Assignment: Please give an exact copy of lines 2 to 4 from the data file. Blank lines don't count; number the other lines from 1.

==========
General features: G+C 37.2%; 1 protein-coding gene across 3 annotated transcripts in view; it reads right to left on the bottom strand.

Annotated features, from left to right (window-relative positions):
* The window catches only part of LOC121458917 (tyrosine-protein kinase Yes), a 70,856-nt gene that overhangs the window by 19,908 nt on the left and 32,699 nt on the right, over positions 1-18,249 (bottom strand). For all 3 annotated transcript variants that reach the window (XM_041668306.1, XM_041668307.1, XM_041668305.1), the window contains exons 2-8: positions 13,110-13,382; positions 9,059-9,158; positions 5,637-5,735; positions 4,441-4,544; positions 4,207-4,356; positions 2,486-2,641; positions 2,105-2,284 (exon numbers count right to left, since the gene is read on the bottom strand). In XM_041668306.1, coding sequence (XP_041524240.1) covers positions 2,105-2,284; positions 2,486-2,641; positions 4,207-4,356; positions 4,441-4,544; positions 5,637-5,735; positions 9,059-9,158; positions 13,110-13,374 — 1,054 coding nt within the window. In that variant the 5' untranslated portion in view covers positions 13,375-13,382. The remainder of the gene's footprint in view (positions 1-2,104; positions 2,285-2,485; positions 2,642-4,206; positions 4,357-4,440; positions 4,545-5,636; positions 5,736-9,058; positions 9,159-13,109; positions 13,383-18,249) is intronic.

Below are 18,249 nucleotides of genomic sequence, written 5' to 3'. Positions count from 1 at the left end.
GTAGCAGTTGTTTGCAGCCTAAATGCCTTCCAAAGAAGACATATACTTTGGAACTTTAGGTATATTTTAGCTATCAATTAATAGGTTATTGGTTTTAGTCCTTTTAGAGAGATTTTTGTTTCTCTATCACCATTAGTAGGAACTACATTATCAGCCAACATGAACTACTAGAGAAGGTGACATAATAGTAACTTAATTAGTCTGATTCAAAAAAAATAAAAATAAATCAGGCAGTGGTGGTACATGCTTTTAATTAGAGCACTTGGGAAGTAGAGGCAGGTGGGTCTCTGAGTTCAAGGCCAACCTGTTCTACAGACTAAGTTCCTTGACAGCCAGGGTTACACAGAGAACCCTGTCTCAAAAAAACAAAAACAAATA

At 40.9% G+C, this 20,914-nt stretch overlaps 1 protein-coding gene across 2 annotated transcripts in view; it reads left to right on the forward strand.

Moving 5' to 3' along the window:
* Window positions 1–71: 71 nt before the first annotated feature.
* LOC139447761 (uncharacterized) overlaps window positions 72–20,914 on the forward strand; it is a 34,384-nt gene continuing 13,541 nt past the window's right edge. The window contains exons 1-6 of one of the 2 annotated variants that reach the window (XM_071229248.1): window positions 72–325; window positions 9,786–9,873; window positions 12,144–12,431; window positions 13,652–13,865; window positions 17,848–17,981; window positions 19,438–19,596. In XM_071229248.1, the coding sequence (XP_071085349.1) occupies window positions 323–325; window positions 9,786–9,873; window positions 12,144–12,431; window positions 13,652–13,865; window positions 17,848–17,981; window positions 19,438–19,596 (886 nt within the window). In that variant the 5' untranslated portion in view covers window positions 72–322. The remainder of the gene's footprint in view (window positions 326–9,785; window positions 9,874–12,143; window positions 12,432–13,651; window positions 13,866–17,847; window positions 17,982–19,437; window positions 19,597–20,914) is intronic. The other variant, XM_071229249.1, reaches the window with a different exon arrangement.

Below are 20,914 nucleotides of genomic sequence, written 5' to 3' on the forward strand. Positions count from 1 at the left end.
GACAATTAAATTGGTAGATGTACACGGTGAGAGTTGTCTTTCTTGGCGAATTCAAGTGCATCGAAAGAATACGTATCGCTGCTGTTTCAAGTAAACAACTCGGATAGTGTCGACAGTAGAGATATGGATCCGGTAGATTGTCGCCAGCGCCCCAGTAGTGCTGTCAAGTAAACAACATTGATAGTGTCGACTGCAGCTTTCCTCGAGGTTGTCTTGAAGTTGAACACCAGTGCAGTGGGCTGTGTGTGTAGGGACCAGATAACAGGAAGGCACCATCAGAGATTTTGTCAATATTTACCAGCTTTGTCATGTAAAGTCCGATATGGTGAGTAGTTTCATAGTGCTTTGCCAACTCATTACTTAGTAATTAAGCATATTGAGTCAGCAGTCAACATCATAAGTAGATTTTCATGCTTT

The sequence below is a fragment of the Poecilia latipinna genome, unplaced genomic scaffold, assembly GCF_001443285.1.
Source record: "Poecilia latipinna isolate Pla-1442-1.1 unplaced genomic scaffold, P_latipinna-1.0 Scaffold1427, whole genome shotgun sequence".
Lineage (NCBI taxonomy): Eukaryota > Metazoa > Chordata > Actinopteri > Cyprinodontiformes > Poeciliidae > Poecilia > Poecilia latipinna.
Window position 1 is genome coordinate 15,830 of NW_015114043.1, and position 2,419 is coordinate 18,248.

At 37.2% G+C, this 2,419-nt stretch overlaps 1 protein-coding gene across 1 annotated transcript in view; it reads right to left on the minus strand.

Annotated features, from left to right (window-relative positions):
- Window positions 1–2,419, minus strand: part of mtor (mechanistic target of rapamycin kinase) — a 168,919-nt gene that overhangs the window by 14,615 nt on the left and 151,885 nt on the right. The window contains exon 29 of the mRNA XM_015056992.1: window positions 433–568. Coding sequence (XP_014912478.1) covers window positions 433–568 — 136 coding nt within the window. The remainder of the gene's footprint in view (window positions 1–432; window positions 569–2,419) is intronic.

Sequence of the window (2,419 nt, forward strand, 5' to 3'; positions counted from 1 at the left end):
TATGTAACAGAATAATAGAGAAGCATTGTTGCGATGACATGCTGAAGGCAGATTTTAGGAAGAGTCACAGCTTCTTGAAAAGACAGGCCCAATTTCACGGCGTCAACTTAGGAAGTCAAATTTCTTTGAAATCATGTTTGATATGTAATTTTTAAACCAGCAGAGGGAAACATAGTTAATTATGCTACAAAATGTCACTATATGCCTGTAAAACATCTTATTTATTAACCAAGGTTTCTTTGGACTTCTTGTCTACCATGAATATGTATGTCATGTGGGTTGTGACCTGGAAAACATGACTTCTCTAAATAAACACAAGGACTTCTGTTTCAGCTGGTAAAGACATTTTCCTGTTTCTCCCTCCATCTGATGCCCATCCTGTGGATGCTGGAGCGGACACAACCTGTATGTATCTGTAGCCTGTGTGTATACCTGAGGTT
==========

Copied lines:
Annotated features, from left to right (window-relative positions):
* The window catches only part of LOC121458917 (tyrosine-protein kinase Yes), a 70,856-nt gene that overhangs the window by 19,908 nt on the left and 32,699 nt on the right, over positions 1-18,249 (bottom strand). For all 3 annotated transcript variants that reach the window (XM_041668306.1, XM_041668307.1, XM_041668305.1), the window contains exons 2-8: positions 13,110-13,382; positions 9,059-9,158; positions 5,637-5,735; positions 4,441-4,544; positions 4,207-4,356; positions 2,486-2,641; positions 2,105-2,284 (exon numbers count right to left, since the gene is read on the bottom strand). In XM_041668306.1, coding sequence (XP_041524240.1) covers positions 2,105-2,284; positions 2,486-2,641; positions 4,207-4,356; positions 4,441-4,544; positions 5,637-5,735; positions 9,059-9,158; positions 13,110-13,374 — 1,054 coding nt within the window. In that variant the 5' untranslated portion in view covers positions 13,375-13,382. The remainder of the gene's footprint in view (positions 1-2,104; positions 2,285-2,485; positions 2,642-4,206; positions 4,357-4,440; positions 4,545-5,636; positions 5,736-9,058; positions 9,159-13,109; positions 13,383-18,249) is intronic.

Below are 18,249 nucleotides of genomic sequence, written 5' to 3'. Positions count from 1 at the left end.